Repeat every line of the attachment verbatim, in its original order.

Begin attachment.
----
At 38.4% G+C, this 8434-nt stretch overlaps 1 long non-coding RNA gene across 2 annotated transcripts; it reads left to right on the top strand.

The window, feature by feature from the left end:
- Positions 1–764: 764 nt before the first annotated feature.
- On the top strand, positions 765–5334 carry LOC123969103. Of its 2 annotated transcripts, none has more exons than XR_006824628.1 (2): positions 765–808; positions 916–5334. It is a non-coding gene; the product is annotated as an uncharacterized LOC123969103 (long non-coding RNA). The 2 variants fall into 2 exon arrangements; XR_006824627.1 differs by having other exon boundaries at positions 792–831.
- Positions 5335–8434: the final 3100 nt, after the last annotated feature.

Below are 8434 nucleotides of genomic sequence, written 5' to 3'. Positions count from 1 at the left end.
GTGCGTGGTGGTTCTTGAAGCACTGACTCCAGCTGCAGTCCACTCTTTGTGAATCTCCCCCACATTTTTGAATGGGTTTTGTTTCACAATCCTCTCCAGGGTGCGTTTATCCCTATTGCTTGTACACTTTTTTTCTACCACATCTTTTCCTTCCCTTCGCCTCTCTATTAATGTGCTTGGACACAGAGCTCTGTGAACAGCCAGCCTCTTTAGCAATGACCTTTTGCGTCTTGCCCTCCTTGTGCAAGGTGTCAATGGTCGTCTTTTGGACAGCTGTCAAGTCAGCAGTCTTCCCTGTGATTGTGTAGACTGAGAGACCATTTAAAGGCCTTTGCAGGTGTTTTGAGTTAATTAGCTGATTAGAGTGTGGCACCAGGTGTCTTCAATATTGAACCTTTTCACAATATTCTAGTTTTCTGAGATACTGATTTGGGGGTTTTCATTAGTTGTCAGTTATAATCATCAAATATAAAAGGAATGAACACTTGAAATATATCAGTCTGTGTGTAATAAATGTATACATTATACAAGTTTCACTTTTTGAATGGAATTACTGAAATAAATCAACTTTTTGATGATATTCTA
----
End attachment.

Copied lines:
At 38.4% G+C, this 8434-nt stretch overlaps 1 long non-coding RNA gene across 2 annotated transcripts; it reads left to right on the top strand.

The window, feature by feature from the left end:
- Positions 1–764: 764 nt before the first annotated feature.
- On the top strand, positions 765–5334 carry LOC123969103. Of its 2 annotated transcripts, none has more exons than XR_006824628.1 (2): positions 765–808; positions 916–5334. It is a non-coding gene; the product is annotated as an uncharacterized LOC123969103 (long non-coding RNA). The 2 variants fall into 2 exon arrangements; XR_006824627.1 differs by having other exon boundaries at positions 792–831.
- Positions 5335–8434: the final 3100 nt, after the last annotated feature.

Below are 8434 nucleotides of genomic sequence, written 5' to 3'. Positions count from 1 at the left end.
GTGCGTGGTGGTTCTTGAAGCACTGACTCCAGCTGCAGTCCACTCTTTGTGAATCTCCCCCACATTTTTGAATGGGTTTTGTTTCACAATCCTCTCCAGGGTGCGTTTATCCCTATTGCTTGTACACTTTTTTTCTACCACATCTTTTCCTTCCCTTCGCCTCTCTATTAATGTGCTTGGACACAGAGCTCTGTGAACAGCCAGCCTCTTTAGCAATGACCTTTTGCGTCTTGCCCTCCTTGTGCAAGGTGTCAATGGTCGTCTTTTGGACAGCTGTCAAGTCAGCAGTCTTCCCTGTGATTGTGTAGACTGAGAGACCATTTAAAGGCCTTTGCAGGTGTTTTGAGTTAATTAGCTGATTAGAGTGTGGCACCAGGTGTCTTCAATATTGAACCTTTTCACAATATTCTAGTTTTCTGAGATACTGATTTGGGGGTTTTCATTAGTTGTCAGTTATAATCATCAAATATAAAAGGAATGAACACTTGAAATATATCAGTCTGTGTGTAATAAATGTATACATTATACAAGTTTCACTTTTTGAATGGAATTACTGAAATAAATCAACTTTTTGATGATATTCTA